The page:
Hardcover: 192 pages
Publisher: Thames & Hudson; First Edition edition (October 24, 2011)
Product Dimensions: 11 x 0.9 x 12.9 inches
Shipping Weight: 4.1 pounds (View shipping rates and policies)
Average Customer Review: 4.9 out of 5 stars See all reviews (25 customer reviews)
Best Sellers Rank: #274,342 in Books (See Top 100 in Books) #78 in Books > Crafts, Hobbies & Home > Antiques & Collectibles > Jewelry
Luxurious, flawless research, well documented, beautifully photographed. A perfect companion if you have Leslie Field's classic "The Queen's Jewels". From the manufacture, symbolism and function in the ceremony, all aspects are covered. Beautiful artwork complement the jewelry photos. Don't pass this one up.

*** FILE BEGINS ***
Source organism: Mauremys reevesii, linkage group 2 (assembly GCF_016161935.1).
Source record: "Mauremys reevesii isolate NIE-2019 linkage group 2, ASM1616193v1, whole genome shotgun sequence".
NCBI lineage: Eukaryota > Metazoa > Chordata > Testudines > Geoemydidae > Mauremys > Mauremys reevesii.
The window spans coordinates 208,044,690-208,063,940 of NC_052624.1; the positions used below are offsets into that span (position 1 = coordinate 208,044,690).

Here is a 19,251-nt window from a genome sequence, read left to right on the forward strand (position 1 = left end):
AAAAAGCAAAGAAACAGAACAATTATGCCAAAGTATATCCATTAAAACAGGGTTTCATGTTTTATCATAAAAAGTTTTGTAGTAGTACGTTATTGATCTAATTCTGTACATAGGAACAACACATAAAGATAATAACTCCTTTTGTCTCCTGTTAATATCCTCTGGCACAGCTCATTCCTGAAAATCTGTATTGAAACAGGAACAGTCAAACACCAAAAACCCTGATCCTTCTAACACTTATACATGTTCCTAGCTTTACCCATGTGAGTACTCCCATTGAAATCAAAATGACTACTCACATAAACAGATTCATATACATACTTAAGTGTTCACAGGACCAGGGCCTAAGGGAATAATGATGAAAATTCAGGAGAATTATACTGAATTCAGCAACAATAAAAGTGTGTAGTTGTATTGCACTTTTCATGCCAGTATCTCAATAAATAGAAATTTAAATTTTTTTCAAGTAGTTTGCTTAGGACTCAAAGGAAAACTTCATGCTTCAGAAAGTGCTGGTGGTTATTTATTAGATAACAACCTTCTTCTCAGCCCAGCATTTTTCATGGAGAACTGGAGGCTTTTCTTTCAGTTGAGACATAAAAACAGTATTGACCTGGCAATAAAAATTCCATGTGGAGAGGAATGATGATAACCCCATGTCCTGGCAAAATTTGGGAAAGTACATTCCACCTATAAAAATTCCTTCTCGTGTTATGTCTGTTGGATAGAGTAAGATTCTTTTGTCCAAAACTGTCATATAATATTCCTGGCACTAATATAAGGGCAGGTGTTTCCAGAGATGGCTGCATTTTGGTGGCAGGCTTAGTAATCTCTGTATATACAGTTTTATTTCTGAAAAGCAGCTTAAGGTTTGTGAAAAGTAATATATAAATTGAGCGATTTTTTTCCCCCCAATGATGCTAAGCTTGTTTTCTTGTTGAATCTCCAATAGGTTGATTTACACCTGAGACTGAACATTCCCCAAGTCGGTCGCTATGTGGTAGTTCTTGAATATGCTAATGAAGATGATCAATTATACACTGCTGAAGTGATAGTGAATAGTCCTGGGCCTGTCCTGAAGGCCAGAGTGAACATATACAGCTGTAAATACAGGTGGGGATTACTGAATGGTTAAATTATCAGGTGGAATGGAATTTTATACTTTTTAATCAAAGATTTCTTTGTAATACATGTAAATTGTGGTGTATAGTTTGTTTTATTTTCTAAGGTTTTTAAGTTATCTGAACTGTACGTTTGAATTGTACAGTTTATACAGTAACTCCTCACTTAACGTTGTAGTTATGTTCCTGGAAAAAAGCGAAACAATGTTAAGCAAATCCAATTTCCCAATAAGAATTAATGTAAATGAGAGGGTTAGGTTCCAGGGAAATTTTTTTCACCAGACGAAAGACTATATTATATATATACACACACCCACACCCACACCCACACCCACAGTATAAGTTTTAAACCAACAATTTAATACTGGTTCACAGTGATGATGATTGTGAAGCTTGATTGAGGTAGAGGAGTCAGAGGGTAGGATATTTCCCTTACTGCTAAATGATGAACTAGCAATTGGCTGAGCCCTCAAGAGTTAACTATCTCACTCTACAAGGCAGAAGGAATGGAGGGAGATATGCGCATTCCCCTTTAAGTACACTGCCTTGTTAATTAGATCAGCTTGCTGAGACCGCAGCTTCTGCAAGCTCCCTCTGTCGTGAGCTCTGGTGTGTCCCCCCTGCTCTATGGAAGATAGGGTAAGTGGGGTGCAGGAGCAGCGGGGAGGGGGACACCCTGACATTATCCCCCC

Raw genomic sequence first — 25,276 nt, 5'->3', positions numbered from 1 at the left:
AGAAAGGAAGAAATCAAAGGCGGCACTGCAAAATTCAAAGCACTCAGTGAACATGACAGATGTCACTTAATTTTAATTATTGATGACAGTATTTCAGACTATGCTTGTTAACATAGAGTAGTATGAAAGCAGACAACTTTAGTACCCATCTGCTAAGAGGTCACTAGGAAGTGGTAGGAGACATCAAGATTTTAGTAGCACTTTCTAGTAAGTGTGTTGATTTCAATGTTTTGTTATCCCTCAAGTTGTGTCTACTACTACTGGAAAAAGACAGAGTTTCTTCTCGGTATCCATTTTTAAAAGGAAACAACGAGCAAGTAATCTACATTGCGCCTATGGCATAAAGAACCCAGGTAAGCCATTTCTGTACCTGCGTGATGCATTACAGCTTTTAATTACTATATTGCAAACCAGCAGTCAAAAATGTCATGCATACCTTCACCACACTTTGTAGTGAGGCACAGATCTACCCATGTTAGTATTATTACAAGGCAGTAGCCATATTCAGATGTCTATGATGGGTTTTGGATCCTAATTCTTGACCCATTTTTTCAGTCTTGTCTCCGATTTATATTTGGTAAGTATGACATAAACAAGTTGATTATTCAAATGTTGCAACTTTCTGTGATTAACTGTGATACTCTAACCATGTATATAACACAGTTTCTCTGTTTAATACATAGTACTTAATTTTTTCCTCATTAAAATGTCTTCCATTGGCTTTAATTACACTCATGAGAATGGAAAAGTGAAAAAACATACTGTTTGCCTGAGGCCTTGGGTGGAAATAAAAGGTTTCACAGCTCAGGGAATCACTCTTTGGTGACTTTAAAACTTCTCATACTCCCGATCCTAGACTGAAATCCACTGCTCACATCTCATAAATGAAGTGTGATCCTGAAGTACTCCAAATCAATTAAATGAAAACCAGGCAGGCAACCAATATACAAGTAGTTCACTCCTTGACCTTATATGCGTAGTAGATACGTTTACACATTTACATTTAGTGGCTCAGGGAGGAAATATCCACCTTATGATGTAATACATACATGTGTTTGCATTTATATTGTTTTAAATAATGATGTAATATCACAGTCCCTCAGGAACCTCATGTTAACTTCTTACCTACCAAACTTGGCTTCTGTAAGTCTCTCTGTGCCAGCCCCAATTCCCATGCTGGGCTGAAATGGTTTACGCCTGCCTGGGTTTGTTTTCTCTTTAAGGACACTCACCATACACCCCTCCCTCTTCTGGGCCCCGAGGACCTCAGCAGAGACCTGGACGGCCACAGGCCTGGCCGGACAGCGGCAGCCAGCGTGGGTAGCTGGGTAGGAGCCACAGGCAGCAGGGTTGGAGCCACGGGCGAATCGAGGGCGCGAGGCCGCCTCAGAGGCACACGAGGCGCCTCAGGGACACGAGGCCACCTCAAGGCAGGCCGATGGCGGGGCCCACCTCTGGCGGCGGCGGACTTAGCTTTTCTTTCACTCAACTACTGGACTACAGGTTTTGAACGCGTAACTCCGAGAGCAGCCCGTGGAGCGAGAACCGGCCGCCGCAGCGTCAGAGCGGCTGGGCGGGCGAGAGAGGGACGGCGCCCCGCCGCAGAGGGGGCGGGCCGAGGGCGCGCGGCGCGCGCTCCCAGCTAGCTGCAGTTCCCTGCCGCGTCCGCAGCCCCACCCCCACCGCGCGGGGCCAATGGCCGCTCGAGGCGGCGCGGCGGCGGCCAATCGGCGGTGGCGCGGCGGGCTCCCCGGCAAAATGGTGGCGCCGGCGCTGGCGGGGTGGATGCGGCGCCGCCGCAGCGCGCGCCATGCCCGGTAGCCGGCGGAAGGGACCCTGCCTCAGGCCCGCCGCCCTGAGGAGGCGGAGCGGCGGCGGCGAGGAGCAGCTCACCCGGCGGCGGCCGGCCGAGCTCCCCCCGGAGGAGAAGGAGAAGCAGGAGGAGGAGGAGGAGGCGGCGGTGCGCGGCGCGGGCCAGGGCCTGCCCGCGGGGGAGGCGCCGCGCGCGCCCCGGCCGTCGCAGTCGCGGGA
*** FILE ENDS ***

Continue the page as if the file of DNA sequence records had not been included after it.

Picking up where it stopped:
From the opening double page with its close up of the front of St Edwards Crown (Hardback Edition) to the final inventory of all the riches in the collection, this is the definitive collection of photographs. The camera takes us closer to the crowns and orbs than we could ever hope for in real life. In fact if you were ever this close you would probably be arrested and locked up in the Tower permanently. Well there are three versions of this book. Firstly the most expensive which features the hardback version with a Victorian pull out frieze. The main two are the stand alone hardback version verses the paperback edition. Be aware they are very different. I ordered the paperback and quickly cancelled it when I realized how much better the hardback version was.The paperback has only 179 pages as opposed to the 204 pages in the hardback. The paperback has 189 illustrations, 172 in colour, whilst hardback offers 296 illustrations, 277 of which are in colour. Sizing is different too. The hardback is so much larger at 32.5cm x 27.7cm, poor old paperback is only 27.2cm x 22.8cm.Of course the price reflects the sizing and paperback verses hardback, but well worth getting the better version, after all the Crown Jewels are not about to change. The writing of history and background is most interesting and in future I shall be able to spot the fakes with paste jewels, oh yes there are quite a few, all above board. To sum up, its worth the more expensive price for the amazing new photographs in the highest, clearest detail. Well done Anna Keay and her team, I doubt this book will ever be bettered.